Renovating your home while living there might sound like a logistical nightmare, but there are plenty who have found a way to make do without a kitchen or bathroom and lived to tell the tale.
The key to creating a renovation success story comes down to having a realistic timeline and making time to disconnect from the rubble.
Finding the right way to renovate your home while living and working from there all comes down to your pain threshold.
If concerns about dust, allergies, pets getting lost or injured and cleanliness rate highly on your must-haves, then moving out before the renovation happens would be your best option.
Wife and husband Lucy and James Mclean bought a 1906 Edwardian home in Elwood in 2018 with plans to renovate while living there. Managing a mortgage meant they couldn’t entertain the thought of renting on top of it, so they embarked on a 24-month renovation.
The semi-detached home required a lot of work – they wanted a new kitchen, an extra bathroom and a larger living area opening onto a backyard. “We went for the worst house on the best street,” Lucy Mclean says.
“The house did need a lot of work. James, my husband, is a site manager for a building company and does a lot of residential work; he was going to do most of it. The intention was to do it ourselves and really get into it,” she says.
“But what it really meant was we spent two years without a kitchen. We invested in a Webber and ate every meal on it over the years. Pasta was off the cards because a Webber can’t boil water.”
Before and after: The new light-filled kitchen creates an improved connection with the outdoors.
Renovating a home with a four-year-old was also difficult to manage – if only because the couple had to board up the front part of the home to separate it from the back, and make do with half the space.
“We tried to keep our bedrooms as our sanctuary,” Mclean says. “They didn’t become a dumping ground for things during the renovation.”
She says the pros included saving money and the huge satisfaction that comes with seeing your hard work come to fruition.
But the cons were all-encompassing.
“You just couldn’t get away from the renovation. It’s usurping – you see the progress and non-progress as well. We got trapped into never having a free weekend,” Mclean says.
“My advice is, don’t work every weekend. Select one day off and spend it with your growing family. In our case, someone was always responsible for the child, nobody got any rest and you start your working week feeling like you didn’t have a weekend.”
Mel McNamara lives in Brunswick with her two primary-school-aged sons and took on a bathroom renovation after an unexpected fire during Melbourne’s lockdown. She was home-schooling and working from home and moving out wasn’t possible as her family lived interstate.
“Renovating a bathroom and laundry during winter was a challenge, especially with two boys,” she says.
“I found not being able to use my washing machine the biggest challenge, plus we had a hailstorm during this time, and ice bounced through every opening in my home and quickly turned to water and then mud. I gave up trying to keep my floor clean during the process. It was just wasted energy,” McNamara says.
Before and after: Although it was chaotic, the renovation was complete in two weeks.
Sponge-bathing and washing her hair in the kitchen became her day-to-day ritual. Her plumber made sure she had running water to the bathroom most nights, but that wasn’t always possible.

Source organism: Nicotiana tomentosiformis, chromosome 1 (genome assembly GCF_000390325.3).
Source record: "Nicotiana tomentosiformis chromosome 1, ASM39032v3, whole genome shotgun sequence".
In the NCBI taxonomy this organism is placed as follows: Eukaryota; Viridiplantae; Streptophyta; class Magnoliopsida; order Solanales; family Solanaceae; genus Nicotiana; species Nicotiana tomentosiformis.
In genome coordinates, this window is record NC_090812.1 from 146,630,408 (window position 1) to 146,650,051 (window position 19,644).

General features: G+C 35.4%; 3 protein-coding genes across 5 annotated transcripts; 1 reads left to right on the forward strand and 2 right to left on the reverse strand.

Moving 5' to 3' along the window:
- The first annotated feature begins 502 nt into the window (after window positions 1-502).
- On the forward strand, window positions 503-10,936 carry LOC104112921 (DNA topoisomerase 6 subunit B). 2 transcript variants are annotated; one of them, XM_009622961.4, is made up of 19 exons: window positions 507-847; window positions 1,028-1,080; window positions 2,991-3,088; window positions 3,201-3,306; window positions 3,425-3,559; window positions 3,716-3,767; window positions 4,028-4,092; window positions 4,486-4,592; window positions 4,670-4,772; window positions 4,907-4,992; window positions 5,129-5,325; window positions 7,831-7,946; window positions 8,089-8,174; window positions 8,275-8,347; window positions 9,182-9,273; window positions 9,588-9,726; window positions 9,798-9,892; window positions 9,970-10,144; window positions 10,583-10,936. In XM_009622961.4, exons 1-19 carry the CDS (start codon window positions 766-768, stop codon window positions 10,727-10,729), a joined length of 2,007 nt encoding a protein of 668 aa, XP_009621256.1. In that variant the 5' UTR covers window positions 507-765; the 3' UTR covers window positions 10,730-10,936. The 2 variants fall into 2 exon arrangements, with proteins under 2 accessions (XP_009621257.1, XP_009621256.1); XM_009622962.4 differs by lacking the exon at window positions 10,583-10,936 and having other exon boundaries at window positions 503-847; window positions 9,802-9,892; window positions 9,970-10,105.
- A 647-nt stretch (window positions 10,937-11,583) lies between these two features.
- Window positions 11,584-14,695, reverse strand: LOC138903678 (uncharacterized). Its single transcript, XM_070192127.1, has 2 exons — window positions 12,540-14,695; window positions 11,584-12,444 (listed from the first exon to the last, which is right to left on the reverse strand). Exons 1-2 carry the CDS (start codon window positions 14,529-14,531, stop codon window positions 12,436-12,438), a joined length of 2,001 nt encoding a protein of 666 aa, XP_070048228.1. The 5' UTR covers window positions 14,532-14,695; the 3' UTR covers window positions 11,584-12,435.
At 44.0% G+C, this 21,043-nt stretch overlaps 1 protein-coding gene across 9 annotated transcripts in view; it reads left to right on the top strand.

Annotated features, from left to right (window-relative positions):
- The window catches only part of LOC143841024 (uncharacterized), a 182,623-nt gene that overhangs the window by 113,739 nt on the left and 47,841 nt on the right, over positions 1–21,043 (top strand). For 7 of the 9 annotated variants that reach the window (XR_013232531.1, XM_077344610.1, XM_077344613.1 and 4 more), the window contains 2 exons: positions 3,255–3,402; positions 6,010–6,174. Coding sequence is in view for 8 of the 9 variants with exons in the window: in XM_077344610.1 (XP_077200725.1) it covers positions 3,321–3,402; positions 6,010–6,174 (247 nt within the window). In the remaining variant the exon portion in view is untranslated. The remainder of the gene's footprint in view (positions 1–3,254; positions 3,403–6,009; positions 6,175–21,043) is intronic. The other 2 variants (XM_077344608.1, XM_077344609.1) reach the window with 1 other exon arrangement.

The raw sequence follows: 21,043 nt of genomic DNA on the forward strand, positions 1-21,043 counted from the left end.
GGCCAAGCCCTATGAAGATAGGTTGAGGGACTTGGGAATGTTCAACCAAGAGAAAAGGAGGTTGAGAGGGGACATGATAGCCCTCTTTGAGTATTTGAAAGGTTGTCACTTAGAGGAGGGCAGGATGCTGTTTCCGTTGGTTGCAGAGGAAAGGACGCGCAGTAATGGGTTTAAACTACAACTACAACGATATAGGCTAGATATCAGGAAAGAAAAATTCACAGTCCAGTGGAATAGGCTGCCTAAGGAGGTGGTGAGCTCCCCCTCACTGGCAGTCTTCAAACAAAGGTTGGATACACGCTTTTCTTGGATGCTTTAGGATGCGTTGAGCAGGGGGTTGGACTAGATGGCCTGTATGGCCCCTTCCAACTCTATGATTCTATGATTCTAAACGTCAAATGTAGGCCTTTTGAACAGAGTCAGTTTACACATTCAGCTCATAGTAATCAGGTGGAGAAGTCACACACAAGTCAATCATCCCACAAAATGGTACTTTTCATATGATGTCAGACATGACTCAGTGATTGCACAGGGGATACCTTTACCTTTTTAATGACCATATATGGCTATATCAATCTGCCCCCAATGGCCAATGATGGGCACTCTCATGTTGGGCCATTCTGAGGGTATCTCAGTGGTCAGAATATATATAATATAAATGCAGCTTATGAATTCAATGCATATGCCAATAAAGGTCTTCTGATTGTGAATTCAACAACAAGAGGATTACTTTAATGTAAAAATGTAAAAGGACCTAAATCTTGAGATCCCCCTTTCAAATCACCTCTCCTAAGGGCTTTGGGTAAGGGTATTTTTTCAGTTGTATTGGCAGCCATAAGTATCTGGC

“The only nights I couldn’t use the bathroom was when the waterproofing and tiling was drying, which in the end was only around three nights,” she says.
McNamara says being at home while the renovation took place meant she was able to discuss the process with her tradespeople.
“I’m a creative stylist so I chose every part of my renovation and had a clear vision. Being there helped with that process,” she says.
The bathroom and laundry rebuild took 14 days.
“My tip is to make sure your team is focusing only on your job. When tradespeople have more than one project at a time, so much time is wasted. My builders were also so kind and respectful, that was key,” McNamara says.
If you’re going to renovate a bathroom, it’s a good idea to do so in the warmer months when you won’t miss a really hot shower.
Builder Ryan Underwood from Uwood Projects always encourages his clients to move out before any renovation takes place. He says you’ll shave a month off the renovation time if you move out, while staying at the property elongates the process.
“A renovation is still a building site,” Underwood says.
“I am always wary of pets and kids around once any sort of renovation takes place. The house becomes a work site with up to 15 trades people coming through. It can be pretty hectic and full on with navigating those trades – even re-doing a small bathroom needs 15 people coming through at different times,” he says.
Cleaning up a worksite on a daily basis to make it semi-livable for a family means tradespeople are restricted time-wise to get the job done. Instead of starting at 7am, they usually wait until everyone has left the house – and are finished much earlier too.
“By moving out you’ll actually save in the long run because the cost of living at the property means you’re making the build process stretch out and less hours on site,” Underwood says.
He also points out that pets are often forgotten in the desire to renovate – he sees it all the time.
“When fences come down and gates get left open your pet is suddenly more at risk,” he says. “Weather is another factor.
“If you do want to renovate while staying there, stick to your weekly site meetings and don’t try to speak to every trade coming through the door. It does slow down the process too.”
- Read more: Domain’s ultimate guide to renovating